As shown in Table 3, greater ACV was associated with lower risk of IOP elevation (OR = 0.80, P = 0.03), whereas IV was not associated with IOP elevation (P=0.36).
TABLE 3 -
Association Between IOP Elevation and ACV and IV
|Sex, with male as control
ACD indicates anterior chamber depth; ACV, anterior chamber volume; ACW, anterior chamber width; AL, axial length; CI, confidence interval; IC, iris curvature; IOP, intraocular pressure; IV, iris volume; LV, lens vault; OR, odds ratio; PD, pupil diameter.
In this study, we showed that smaller ACV and mean TISA750 were associated with IOP elevation after LPI. However, the association between TISA750 and IOP elevation varied across quadrants and was only significant in the temporal quadrant. Our results indicated that ACV is more reliable and easier to use than angle width parameters (TISA750) in predicting the prognosis of PACD eyes after LPI.
Although gonioscopy is still the gold standard in angle classification,10 OCT is the only noncontact approach for accurate quantification of the anterior chamber structures.7 We previously demonstrated that ACV, and angle width parameters measured with Casia SS-1000, could efficiently differentiate angle closure from open angle.8 However, as far as we know, 3D parameters derived from Casia SS-1000 have not been used previously in the evaluation of long-term clinically relevant outcomes after LPI.
Most of the previous longitudinal studies evaluated change of 2D parameters, mainly focusing on angle width in PACD patients.11–13 Zhekov et al13 observed that angle open distance remained stable or increased within the 6-month follow-up, whereas Jiang et al and Lee et al found that angle width increased shortly after LPI, and decreased after 6 months.11,12 Although these studies may indicate the usefulness of 2D parameters such as angle open distance or trabecular-iris space area in documenting long-term change in PACD, the change in angle width does not necessarily represent disease progression.14 IOP elevation >21 mm Hg, however, is the most commonly used indicator of poor outcome and necessity for further intervention in the management of PACD, such as antiglaucoma medications or surgeries.15,16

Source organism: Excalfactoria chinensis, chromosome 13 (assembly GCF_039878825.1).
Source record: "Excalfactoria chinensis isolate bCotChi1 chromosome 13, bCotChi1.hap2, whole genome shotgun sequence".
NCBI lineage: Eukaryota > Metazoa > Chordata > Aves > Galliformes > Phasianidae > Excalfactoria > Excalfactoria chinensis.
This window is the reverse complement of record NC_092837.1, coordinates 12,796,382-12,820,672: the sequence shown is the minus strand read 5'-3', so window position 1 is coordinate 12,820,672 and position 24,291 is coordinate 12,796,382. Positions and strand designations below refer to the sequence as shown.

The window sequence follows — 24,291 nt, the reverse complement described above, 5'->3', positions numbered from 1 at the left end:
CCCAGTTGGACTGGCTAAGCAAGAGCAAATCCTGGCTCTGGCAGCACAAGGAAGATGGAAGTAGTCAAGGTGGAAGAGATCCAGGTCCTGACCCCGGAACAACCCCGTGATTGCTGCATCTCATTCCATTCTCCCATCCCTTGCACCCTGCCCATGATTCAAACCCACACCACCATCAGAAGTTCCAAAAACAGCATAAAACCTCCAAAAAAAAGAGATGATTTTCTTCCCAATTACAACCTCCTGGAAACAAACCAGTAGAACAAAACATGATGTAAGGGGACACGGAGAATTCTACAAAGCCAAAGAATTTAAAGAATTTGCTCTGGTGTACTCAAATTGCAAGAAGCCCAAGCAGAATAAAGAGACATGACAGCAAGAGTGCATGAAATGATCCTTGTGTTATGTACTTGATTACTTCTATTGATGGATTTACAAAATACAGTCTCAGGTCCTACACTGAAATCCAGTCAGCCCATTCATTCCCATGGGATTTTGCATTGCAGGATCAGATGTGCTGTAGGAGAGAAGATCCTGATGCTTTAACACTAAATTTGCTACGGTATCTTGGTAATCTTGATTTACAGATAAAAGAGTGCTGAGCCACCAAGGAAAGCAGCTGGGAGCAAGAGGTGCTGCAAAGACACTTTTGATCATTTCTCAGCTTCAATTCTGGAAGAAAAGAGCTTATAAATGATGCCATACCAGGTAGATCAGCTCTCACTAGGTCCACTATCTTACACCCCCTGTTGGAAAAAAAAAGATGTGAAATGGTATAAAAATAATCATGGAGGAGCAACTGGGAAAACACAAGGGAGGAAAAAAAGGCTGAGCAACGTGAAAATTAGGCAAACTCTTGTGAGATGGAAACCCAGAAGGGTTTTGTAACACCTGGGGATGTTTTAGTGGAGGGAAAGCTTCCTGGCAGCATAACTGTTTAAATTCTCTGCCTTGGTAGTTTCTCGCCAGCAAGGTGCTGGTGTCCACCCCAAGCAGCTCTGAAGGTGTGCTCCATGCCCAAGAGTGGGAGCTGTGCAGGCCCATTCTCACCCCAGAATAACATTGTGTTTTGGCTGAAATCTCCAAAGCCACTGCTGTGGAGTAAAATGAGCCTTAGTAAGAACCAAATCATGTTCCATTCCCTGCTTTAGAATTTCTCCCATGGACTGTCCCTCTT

An important finding of the present study is that smaller ACV and narrower angle were associated with greater likelihood of IOP increase after LPI. This is supported by Lim et al's17 finding that patients with lower Shaffer score were more likely to need IOP-lowering medications after LPI. Peng et al18 also noticed that smaller angle width was associated with increased chance of progression from primary angle closure suspect to PAC. This could be attributed to the following reasons. First, eyes with narrower angle and more crowded anterior chamber may have higher risk of intermittent angle closure, leading to IOP increase. Second, accumulated evidence suggested that magnitude of IOP reduction after lens extraction is greater in eyes with narrower angles than in wide open angles irrespective of presence of peripheral angle synechia,19–21 and therefore it is safe to presume that smaller anterior chamber dimension may inherently pose greater aqueous outflow resistance.
ACV has many advantages over angle width parameter TISA750. First, as suggested in this study, the correlations between TISA750 in different quadrants and IOP elevation varied. This may arise from the fact that angle profile changes from median to meridian. In contrast, ACV represents the anterior chamber as a whole, making it resilient to such error. Second, we previously demonstrated that ACV was superior to angle width parameters in the differentiation of narrow angle from open angle.8 Besides, the calculation of ACV does not rely on localization of the SS, which may be time-consuming and difficult to recognize in angle synechia. Measurement of ACV requires identification of lower boundary of the cornea and upper boundary of the iris, and could be easily obtained by the built-in software.
This study has limitations. First, the duration of observation was not long enough, limiting the generalization of results to longer period of follow-up. Second, IOP >21 mm Hg at any time was treated after LPI, and OCT scans were performed at fixed time points. Therefore, we did not analyze the specific change of anterior segment structure when IOP increased. The possible mechanism of IOP rise was still unanswered.
In conclusion, the current longitudinal study proved that ACV is a reliable and accurate parameter in the evaluation of anterior segment structure and prognosis of IOP elevation after LPI. ACV better represents the volume status of anterior chamber as a whole. Although smaller ACV and TISA750 were both associated with IOP increase after LPI, TISA750 was affected by cross-sectional variation.
The authors thank Dr. XiaoJing Zhong who helped perform the LPI procedure, Dr Jun Fu and Dr Jiani Zhang who helped coordinate this project, and Dr. Guangxian Chen and Junying Zhong, who helped perform the OCT for all the enrolled patients.